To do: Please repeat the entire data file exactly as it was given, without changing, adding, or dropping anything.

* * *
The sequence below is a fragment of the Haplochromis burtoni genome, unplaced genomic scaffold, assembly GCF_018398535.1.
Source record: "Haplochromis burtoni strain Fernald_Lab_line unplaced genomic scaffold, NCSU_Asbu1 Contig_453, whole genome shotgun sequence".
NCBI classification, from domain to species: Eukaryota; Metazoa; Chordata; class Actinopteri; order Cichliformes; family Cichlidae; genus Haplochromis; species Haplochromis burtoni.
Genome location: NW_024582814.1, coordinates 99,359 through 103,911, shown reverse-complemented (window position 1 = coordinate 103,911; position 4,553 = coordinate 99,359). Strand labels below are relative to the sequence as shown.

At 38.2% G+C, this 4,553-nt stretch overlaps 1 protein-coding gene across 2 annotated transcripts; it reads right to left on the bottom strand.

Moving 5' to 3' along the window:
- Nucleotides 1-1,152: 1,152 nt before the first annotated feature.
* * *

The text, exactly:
The sequence below is a fragment of the Haplochromis burtoni genome, unplaced genomic scaffold, assembly GCF_018398535.1.
Source record: "Haplochromis burtoni strain Fernald_Lab_line unplaced genomic scaffold, NCSU_Asbu1 Contig_453, whole genome shotgun sequence".
NCBI classification, from domain to species: Eukaryota; Metazoa; Chordata; class Actinopteri; order Cichliformes; family Cichlidae; genus Haplochromis; species Haplochromis burtoni.
Genome location: NW_024582814.1, coordinates 99,359 through 103,911, shown reverse-complemented (window position 1 = coordinate 103,911; position 4,553 = coordinate 99,359). Strand labels below are relative to the sequence as shown.

At 38.2% G+C, this 4,553-nt stretch overlaps 1 protein-coding gene across 2 annotated transcripts; it reads right to left on the bottom strand.

Moving 5' to 3' along the window:
- Nucleotides 1-1,152: 1,152 nt before the first annotated feature.